Public Employees Are Not The Enemy

(originally published in the Monadnock Ledger-Transcript)

On Wednesday, March 30, I ventured to Concord to observe the debate on the much publicized NH House Finance Committee’s action to add an amendment to the State Budget that would make all state and municipals employees “at will” employees if their collective bargaining contract expired and no new contract was in place.   As I approached the rear of the State House, a paper notice had been taped to the door stating that the entrance was restricted to “Legislators and Staff Only”.   The only public access was at the front of  the State House and was being protected by more than a half a dozen armed state police officers.  In the Hall of Flags there stood more armed state police officers standing watch over a hundred or more uniformed firemen.  As I made my way to the House Gallery to witness the debate, I passed others who lined the hallways who were holding placards angrily denouncing the actions of the Finance Committee to take away their collective bargaining rights.

The amendment states: “For any collective bargaining agreement entered into by the parties after the effective date of this paragraph, if the impasse is not resolved at the time of the expiration of the parties’ agreement, the terms of the collective bargaining agreement shall cease and all employees subject to the agreement shall become at-will employees whose salaries, benefits, and terms and conditions of employment shall be at the discretion of the employer.”  The amendment is very clear and some would argue is necessary to move the parties from an impasse to a resolution while others would argue the amendment sends an unsettling message to individuals governed by collective bargaining agreements.  No one would argue this would not be considered a major policy change as it affects all unionized NH teachers, police, firemen and state employees, and the many municipalities that have collective bargaining agreements.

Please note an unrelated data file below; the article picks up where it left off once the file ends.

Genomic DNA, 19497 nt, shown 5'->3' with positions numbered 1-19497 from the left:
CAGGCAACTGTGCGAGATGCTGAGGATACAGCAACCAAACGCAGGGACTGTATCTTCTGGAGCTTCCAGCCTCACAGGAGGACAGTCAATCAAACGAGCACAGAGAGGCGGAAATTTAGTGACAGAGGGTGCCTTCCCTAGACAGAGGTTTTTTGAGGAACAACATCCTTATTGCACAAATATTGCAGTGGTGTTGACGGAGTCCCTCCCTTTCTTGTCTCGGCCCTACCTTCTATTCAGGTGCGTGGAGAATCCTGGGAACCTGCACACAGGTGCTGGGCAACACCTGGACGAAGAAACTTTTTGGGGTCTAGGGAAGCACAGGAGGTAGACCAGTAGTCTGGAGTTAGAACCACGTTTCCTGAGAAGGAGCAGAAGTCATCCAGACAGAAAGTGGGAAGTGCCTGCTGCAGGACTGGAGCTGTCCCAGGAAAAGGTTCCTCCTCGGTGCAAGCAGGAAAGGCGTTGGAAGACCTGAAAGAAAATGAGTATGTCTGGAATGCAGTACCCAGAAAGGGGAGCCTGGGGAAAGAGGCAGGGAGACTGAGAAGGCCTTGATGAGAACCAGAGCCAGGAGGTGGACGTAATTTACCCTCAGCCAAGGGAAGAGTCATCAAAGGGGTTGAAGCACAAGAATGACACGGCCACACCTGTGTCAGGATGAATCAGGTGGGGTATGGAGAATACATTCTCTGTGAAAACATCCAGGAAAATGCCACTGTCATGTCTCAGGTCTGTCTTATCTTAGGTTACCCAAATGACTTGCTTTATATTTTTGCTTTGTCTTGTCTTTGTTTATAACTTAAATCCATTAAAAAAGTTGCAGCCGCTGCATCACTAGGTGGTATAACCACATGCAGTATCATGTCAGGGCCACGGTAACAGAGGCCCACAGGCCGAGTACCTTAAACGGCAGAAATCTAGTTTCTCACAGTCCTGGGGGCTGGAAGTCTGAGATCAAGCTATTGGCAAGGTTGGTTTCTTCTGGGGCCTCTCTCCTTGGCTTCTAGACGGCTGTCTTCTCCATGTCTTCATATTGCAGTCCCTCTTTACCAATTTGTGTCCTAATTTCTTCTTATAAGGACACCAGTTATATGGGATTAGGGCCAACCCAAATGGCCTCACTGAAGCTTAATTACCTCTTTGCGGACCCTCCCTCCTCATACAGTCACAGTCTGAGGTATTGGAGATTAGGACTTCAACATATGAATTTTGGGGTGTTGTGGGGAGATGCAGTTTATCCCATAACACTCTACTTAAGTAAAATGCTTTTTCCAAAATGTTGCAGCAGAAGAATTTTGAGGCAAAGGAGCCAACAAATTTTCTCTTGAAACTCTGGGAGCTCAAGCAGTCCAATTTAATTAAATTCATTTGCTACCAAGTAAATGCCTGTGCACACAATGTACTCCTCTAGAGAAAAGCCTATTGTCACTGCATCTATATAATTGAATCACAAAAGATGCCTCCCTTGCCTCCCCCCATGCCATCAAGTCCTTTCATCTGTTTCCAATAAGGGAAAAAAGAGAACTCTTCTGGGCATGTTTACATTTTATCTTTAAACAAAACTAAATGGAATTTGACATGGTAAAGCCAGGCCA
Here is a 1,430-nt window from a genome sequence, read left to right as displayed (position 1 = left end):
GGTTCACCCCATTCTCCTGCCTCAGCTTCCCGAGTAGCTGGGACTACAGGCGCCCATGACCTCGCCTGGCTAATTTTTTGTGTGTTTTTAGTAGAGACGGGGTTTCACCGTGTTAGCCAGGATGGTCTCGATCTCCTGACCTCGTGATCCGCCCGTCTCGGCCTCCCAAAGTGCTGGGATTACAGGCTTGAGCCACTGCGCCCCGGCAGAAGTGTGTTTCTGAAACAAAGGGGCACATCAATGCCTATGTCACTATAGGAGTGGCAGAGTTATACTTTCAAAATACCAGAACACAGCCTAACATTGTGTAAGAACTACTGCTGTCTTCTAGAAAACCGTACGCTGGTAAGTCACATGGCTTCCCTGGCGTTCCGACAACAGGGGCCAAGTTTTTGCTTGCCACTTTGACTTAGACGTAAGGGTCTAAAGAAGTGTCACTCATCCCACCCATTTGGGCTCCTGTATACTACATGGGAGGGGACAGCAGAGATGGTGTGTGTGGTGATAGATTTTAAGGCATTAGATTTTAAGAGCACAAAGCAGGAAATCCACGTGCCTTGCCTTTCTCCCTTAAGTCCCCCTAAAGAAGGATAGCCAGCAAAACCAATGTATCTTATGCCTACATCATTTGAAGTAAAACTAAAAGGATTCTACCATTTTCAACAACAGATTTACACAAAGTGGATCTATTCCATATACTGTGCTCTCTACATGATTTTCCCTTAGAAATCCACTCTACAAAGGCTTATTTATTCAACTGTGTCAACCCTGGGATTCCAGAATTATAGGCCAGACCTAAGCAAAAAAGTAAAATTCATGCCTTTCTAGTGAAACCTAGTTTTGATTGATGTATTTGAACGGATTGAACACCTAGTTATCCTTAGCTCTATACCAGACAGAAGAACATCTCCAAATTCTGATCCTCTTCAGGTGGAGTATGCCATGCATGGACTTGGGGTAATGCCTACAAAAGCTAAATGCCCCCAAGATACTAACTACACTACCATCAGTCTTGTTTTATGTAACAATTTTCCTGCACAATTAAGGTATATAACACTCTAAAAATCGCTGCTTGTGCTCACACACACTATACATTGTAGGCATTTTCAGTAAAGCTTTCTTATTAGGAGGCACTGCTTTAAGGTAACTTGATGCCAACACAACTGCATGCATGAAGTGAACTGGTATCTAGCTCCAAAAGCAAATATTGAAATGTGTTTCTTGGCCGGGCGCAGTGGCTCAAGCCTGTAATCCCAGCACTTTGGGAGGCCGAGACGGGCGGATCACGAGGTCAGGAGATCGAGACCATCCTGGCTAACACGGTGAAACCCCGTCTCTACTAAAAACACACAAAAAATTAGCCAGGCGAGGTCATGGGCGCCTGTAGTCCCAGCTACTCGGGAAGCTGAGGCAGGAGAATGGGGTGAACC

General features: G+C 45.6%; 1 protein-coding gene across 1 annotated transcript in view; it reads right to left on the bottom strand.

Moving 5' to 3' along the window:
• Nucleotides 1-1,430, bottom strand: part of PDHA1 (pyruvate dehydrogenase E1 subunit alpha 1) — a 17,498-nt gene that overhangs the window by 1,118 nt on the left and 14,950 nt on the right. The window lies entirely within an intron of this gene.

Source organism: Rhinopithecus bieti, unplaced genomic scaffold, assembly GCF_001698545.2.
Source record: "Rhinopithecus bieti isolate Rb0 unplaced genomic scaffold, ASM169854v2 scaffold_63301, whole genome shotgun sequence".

The problem?  This major policy change received no noticed public hearing. The amendment was introduced at the end of the day after the press and public had left the Finance Committee room.  It was voted on and passed by a majority of Republicans on the Finance Committee.  Such a major policy change deserves and demands a proper public notice and hearing by the policy (Labor) committee.  To add this amendment to the back of the budget dismantles the rights of both the supporters and opponents of this policy change.

In the ten years I served in the Legislature, I have never witnessed signs on any door restricting public access to the State House – after all this is the “Peoples House”. Perhaps, if the Republican majority had referred the collective bargaining amendment to the policy committee for a noticed public hearing, the State House would not have been turned into an armed camp.

Whether you support unions or not, in my opinion, this amendment does nothing to improve the relationship between the state/municipality and public employees.  The amendment if anything creates more uncertainty.  Our public employees are not the enemy.  They are our teachers, police officers, firemen, court employees and highway workers.  If we are going to attract the best people to these public service jobs, they need to know that changes to their collective bargaining will not be added as a simple footnote to the back of the state budget at the end of the day.

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